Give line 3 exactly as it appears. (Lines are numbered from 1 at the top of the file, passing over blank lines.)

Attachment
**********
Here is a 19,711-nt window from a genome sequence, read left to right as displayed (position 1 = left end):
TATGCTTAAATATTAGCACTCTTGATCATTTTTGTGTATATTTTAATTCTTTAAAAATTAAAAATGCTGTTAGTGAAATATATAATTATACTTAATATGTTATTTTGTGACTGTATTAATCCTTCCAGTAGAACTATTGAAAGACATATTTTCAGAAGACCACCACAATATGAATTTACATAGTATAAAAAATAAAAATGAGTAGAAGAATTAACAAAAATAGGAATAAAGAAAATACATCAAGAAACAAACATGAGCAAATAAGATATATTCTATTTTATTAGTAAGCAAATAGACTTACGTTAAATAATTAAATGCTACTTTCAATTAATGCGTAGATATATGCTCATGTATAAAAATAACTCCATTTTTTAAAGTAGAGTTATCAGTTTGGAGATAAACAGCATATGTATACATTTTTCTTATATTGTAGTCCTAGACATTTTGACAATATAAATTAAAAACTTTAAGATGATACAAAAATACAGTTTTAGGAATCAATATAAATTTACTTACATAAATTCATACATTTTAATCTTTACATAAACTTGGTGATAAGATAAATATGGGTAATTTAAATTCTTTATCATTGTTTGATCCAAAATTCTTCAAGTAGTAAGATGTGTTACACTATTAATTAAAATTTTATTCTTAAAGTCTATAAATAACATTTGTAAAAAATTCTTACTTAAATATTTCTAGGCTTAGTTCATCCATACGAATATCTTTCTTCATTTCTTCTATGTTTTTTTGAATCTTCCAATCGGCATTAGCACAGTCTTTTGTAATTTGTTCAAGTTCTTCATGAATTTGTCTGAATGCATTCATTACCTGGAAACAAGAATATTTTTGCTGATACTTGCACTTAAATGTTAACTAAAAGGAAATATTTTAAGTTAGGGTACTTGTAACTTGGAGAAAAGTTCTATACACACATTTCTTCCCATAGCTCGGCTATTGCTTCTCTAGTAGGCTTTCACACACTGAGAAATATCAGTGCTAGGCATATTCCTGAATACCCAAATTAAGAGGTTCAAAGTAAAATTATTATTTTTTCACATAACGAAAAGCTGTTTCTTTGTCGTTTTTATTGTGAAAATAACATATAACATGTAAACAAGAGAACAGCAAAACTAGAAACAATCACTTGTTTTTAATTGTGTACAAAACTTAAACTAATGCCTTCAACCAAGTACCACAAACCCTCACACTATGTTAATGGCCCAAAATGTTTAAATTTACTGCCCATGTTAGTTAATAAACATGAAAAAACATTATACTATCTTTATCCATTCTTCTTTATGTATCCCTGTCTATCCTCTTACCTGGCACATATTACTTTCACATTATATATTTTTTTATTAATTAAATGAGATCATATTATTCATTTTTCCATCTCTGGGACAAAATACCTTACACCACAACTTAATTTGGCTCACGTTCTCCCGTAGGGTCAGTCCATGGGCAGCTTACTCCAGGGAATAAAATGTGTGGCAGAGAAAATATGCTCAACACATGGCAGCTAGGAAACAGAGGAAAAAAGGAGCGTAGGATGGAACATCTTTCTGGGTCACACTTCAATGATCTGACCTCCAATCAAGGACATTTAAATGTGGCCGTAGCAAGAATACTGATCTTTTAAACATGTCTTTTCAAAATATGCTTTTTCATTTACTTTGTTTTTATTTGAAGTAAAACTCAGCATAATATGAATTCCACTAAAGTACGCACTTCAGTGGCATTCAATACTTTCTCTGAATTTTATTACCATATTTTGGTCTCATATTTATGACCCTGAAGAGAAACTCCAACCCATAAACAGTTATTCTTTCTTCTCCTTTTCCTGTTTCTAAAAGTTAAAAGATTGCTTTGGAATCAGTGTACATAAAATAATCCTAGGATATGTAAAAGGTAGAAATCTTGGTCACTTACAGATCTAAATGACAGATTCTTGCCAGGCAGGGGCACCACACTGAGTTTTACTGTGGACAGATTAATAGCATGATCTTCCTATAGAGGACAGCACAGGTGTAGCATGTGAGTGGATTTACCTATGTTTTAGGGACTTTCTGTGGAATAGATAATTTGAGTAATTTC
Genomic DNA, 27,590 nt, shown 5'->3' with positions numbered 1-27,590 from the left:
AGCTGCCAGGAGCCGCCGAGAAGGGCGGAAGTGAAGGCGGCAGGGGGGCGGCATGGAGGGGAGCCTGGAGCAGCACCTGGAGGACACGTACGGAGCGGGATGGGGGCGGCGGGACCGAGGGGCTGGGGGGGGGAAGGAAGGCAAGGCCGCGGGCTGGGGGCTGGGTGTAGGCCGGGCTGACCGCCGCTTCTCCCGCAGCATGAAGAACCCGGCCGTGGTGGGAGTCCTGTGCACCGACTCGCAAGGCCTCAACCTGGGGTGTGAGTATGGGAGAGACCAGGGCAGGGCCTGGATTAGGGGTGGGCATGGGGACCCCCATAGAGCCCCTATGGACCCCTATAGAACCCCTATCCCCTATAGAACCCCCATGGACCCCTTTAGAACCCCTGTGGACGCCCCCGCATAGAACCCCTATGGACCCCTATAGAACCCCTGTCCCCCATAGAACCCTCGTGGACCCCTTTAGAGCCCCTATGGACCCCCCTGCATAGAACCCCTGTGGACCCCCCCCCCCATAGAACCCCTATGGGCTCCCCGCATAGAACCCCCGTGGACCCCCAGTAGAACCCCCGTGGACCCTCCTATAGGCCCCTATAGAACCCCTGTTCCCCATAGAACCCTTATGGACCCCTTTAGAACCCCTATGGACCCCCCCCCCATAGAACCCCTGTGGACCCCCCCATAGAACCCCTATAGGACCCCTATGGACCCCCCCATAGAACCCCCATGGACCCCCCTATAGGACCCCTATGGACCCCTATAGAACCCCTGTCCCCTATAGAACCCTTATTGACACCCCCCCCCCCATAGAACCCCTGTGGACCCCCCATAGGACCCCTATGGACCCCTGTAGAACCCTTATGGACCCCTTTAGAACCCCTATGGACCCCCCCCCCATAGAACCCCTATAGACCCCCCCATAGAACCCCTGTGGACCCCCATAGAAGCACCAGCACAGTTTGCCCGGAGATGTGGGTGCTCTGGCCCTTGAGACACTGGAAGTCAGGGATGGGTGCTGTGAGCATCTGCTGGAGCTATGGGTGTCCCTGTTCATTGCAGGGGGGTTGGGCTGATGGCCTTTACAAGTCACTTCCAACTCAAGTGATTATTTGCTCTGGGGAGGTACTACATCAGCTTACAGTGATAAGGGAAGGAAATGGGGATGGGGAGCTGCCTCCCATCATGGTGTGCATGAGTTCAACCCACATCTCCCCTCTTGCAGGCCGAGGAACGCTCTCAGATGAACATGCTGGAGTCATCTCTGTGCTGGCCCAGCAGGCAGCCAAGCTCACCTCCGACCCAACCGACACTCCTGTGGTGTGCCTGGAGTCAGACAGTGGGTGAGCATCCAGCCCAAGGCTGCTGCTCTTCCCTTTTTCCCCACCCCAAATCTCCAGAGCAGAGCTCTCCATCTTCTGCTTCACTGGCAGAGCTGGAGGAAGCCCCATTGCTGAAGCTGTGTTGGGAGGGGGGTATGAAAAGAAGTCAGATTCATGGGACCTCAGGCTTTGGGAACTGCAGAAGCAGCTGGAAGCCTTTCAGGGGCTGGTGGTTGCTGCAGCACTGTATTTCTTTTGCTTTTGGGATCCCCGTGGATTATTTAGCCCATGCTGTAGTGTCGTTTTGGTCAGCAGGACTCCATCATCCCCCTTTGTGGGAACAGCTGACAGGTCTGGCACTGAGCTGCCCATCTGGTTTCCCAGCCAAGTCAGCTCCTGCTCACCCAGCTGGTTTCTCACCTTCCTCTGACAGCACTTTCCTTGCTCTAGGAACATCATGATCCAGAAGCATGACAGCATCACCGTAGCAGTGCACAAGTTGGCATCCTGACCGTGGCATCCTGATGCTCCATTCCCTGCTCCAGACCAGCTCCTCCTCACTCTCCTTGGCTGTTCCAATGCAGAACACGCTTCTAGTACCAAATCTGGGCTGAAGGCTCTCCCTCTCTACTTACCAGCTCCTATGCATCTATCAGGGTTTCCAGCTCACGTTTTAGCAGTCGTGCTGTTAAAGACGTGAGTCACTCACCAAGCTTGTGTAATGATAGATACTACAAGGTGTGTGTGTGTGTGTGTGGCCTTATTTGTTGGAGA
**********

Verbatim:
Genomic DNA, 27,590 nt, shown 5'->3' with positions numbered 1-27,590 from the left: